Over 1,000 complaints to FSO were pandemic related with business interruption insurance dominating
The Financial Services Ombudsman said his office had to date received 1,051 complaints arising from the circumstances surrounding the Covid-19 pandemic.
180 of them related to business interruption insurance.
Ger Deering said the Office of the FSO had dealt with 760 of the total, including 113 of the business interruption insurance complaints.
The information was contained in a document in which the Ombudsman published a summary of 21 decisions issued by his office this year and last.
Twelve of the published decisions relate to business interruption insurance.
Among the decisions was the case of a publican who received compensation of €20,000 and an advance payment of €28,500 in policy benefits after a business interruption claim had been refused.
The insurance policy stated that the business would be compensated for an imposed closure of the business by order of the local or Government Authority following outbreaks of contagious or infectious disease on the premises or within 25 miles of the premises.
The compensation directed in the Ombudsman’s decision recognised that the publican had suffered great inconvenience as a result of the insurer refusing the claim for almost a year.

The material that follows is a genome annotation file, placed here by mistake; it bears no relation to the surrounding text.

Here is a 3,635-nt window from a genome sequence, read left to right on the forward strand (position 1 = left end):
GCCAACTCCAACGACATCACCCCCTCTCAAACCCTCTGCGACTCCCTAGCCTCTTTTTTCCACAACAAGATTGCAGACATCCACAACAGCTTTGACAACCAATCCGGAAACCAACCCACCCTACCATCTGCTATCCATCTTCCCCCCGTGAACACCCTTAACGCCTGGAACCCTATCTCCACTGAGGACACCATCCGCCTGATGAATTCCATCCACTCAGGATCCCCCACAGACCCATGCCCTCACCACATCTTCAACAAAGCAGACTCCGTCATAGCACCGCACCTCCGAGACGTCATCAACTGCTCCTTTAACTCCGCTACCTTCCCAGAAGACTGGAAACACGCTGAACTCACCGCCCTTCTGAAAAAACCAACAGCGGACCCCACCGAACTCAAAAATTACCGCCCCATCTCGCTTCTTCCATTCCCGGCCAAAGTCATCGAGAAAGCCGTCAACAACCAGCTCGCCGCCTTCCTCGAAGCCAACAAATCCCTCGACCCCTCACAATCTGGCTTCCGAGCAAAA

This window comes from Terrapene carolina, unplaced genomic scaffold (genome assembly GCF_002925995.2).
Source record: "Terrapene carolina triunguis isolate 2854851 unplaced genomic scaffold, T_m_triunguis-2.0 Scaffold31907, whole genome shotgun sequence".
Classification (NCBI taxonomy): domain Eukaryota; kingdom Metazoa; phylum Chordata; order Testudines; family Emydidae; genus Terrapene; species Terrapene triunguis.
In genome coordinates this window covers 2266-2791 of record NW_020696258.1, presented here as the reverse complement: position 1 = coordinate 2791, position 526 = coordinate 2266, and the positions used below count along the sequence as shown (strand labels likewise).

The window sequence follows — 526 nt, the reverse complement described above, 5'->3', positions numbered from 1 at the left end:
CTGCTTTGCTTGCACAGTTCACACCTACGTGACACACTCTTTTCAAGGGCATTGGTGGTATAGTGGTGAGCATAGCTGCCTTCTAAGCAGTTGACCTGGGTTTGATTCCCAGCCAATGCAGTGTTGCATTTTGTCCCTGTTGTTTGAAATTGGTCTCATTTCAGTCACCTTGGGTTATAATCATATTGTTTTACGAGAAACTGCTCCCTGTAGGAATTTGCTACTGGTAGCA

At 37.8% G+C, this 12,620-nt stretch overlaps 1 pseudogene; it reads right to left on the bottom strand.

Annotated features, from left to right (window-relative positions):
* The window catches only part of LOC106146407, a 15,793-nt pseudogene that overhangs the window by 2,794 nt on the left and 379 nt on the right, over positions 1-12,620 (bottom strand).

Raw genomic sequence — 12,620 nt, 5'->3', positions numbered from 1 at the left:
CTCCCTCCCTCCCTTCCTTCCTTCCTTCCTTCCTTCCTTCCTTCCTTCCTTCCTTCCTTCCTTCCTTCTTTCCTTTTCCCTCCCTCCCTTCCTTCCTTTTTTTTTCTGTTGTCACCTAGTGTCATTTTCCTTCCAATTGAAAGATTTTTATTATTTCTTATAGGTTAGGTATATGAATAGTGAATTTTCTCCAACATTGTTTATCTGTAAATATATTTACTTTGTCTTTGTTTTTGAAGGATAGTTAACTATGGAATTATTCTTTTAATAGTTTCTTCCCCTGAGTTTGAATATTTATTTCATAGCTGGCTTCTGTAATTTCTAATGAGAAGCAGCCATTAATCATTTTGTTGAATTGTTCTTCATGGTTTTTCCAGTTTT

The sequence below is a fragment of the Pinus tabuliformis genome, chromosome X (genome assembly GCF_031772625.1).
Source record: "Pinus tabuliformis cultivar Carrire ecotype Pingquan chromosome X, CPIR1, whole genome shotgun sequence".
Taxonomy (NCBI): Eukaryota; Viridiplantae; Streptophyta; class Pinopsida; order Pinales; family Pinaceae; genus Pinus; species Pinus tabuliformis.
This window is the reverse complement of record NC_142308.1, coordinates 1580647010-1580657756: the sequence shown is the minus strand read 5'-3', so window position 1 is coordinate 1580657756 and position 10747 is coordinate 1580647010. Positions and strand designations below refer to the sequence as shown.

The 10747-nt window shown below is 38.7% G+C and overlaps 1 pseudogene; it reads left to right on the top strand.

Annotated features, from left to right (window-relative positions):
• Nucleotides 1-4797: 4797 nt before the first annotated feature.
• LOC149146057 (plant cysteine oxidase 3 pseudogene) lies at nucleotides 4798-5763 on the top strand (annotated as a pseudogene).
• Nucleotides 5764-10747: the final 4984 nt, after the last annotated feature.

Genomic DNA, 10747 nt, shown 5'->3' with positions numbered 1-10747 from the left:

“The circumstances surrounding COVID-19 related business interruption claims were exceptionally difficult for many of those businesses that brought their complaints to us, with impacts including the loss of the ability to trade, loss of stock and loss of rental income,” Mr Deering said.
“The decisions contained in this Digest highlight the crucial importance of understanding the extent of the cover provided by an insurance policy and any conditions or limitations to that cover.”
In another case, compensation of €20,000 was paid to a business owner following the refusal of a claim arising from a personal injury on the premises.
The insurer refused the claim on the basis that CCTV had to be retained.
In his decision, the Ombudsman found that it was clear that the policy did not expressly require the maintenance of a CCTV system to record or to ‘retain’ footage.
The Ombudsman also directed the insurer to pay all reasonable legal expenses already incurred by the complainant.